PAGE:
I love my MUSTANG !
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post #6 of 15 Old 09-08-2012, 12:38 AM
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Most any cowboy boot will be OK for riding. I consider a good heel and a smooth sole to be safety gear.

... Energy is an admirable thing, but the energy of stupidity seldom avails much..." - On Seats and Saddles (1868), Francis Dwyer, Major of Hussars (light cavalry)
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post #7 of 15 Old 09-08-2012, 12:57 AM
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^ The above has covered that. Let me run you through a basic layout of a general lesson at my barn.

Everything, and I mean EVERYTHING, she starts us out with "Okay, now pick up a BIG and STRONG posting trot!" to get the horses stretching.

Then generally, it's some speed transitions, going to the middle and doing lateral work (Haunch turns, sidepassing, forehand turns, leg yields, etc.)

That's just a general thing. There is always the incorporation too for the individual student and their goals. Like for me my past few lessons have been a lot of practice picking up leads invisibly with my green horse because it helps me think about it more when she's giving me instruction rather than me doing it on my own, and having that extra set of eyes helps.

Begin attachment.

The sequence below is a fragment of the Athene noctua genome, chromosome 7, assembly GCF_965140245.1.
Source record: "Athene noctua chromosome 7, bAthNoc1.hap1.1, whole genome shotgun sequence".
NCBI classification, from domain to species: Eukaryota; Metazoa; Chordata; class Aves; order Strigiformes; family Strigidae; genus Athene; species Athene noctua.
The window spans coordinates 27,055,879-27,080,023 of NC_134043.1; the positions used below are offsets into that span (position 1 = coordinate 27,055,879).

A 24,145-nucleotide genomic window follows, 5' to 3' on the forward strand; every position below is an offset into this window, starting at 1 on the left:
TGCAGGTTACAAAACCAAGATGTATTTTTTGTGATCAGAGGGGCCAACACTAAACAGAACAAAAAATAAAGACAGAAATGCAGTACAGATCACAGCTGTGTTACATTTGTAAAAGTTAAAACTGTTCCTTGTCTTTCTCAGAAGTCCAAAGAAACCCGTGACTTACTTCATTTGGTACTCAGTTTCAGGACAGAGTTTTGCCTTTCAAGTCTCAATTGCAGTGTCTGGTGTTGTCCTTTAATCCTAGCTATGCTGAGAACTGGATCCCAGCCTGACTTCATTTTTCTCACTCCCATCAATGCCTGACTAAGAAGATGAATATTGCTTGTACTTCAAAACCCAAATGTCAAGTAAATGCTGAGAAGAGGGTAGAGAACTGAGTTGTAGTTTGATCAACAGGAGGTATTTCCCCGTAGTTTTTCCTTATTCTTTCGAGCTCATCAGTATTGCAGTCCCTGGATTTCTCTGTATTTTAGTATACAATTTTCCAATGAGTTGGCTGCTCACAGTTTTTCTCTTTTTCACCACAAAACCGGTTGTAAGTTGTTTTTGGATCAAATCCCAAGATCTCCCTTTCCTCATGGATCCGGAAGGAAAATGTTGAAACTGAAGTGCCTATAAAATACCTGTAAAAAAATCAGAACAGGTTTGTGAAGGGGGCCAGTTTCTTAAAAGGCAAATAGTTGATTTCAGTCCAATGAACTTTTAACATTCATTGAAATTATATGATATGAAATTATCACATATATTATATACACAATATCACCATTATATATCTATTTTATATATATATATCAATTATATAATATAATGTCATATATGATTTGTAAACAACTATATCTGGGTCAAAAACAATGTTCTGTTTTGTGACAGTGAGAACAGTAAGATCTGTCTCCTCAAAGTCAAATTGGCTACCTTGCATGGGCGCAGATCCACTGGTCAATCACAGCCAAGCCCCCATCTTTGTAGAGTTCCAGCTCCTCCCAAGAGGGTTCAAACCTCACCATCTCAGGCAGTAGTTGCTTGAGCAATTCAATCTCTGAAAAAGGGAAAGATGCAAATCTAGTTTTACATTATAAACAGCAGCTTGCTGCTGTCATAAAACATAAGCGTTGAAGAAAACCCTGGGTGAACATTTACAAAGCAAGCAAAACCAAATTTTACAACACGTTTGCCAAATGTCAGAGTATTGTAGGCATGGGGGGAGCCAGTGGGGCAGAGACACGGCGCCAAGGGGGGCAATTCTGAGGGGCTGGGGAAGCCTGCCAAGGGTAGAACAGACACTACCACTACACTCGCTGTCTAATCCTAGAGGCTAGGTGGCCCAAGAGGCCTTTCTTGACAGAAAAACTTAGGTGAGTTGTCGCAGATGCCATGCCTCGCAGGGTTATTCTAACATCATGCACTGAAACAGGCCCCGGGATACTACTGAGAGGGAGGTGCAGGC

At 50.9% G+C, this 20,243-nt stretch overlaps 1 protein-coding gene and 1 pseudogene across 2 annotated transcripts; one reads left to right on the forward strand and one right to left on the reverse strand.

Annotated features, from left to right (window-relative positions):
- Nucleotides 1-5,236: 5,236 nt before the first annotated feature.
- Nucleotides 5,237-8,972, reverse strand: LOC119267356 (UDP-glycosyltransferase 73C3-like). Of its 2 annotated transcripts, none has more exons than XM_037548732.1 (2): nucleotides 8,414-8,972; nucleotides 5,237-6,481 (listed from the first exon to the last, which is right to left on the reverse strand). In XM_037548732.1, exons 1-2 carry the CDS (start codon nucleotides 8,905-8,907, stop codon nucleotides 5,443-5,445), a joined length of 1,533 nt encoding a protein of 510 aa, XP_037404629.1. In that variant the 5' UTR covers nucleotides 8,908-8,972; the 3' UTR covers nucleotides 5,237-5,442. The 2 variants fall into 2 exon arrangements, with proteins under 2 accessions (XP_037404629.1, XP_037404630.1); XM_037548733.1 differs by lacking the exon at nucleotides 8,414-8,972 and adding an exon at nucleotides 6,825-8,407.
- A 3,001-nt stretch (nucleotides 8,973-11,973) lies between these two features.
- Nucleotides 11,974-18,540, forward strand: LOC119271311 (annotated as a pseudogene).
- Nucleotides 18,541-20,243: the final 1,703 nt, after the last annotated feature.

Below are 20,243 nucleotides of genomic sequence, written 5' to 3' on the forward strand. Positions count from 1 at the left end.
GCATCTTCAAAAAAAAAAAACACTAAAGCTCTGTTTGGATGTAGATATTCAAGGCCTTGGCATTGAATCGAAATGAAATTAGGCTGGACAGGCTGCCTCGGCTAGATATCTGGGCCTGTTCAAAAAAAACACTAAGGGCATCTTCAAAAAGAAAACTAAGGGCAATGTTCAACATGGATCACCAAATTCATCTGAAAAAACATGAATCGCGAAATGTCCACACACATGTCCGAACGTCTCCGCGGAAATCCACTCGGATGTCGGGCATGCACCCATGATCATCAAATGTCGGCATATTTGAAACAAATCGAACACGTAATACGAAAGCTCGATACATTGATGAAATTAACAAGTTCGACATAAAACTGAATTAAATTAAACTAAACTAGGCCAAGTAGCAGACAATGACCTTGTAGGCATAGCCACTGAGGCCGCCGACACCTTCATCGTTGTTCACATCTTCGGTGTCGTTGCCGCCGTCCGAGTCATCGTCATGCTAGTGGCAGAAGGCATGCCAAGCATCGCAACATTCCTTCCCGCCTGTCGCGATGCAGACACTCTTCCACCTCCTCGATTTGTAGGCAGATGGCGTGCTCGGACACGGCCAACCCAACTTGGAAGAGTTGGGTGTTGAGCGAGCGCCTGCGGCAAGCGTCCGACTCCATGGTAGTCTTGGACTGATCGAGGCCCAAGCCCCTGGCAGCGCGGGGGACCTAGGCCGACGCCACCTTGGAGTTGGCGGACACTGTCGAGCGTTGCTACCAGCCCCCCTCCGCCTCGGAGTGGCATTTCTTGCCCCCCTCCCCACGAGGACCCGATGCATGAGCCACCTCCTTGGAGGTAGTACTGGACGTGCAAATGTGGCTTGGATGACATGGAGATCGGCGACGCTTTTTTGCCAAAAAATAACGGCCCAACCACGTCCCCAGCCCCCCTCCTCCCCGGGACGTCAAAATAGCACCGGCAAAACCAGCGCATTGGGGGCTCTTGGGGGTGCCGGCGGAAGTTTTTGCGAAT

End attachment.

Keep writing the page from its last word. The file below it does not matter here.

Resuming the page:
This is my trainer with two of her students...lol Corey on Tammio who is a pretty solid mare and Amber on Maija who is three years old.



And then this is her with me and Amber, back when Selena was just starting to lope the barrel pattern.


Pssh.I didn't pick up the wrong lead
It's called a counter canter...
...A very advanced maneuver.
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post #8 of 15 Old 09-08-2012, 02:00 PM
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Quote:
Originally Posted by sheenaschlytter View Post
I love ariats though for me they run 1/2 size big ( I have a really small foot) but I get used ones on ebay when there cheap Justins are great to but if you don't have the money sneakers work for a while
No, they most certainly do not.
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post #9 of 15 Old 09-08-2012, 08:29 PM Thread Starter
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Thanks y'all! You've really been a big help!

Sit tall in the saddle, hold your head up high. Keep your eyes fixed where the trail meets the sky. And live like you ain't afraid to die. Don't be scared, just enjoy your ride - Chris LeDoux
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post #10 of 15 Old 09-09-2012, 07:29 PM
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For a dead beginner? I always start my students with walking only. Learning how to stop, steer and post. Mostly just getting comfortable with a 1,000+ animal between your legs. For trot I will use the round pen or small indoor. Then its up from there.

To me basics are basics and can be learned from any saddle no matter what type of riding your doing.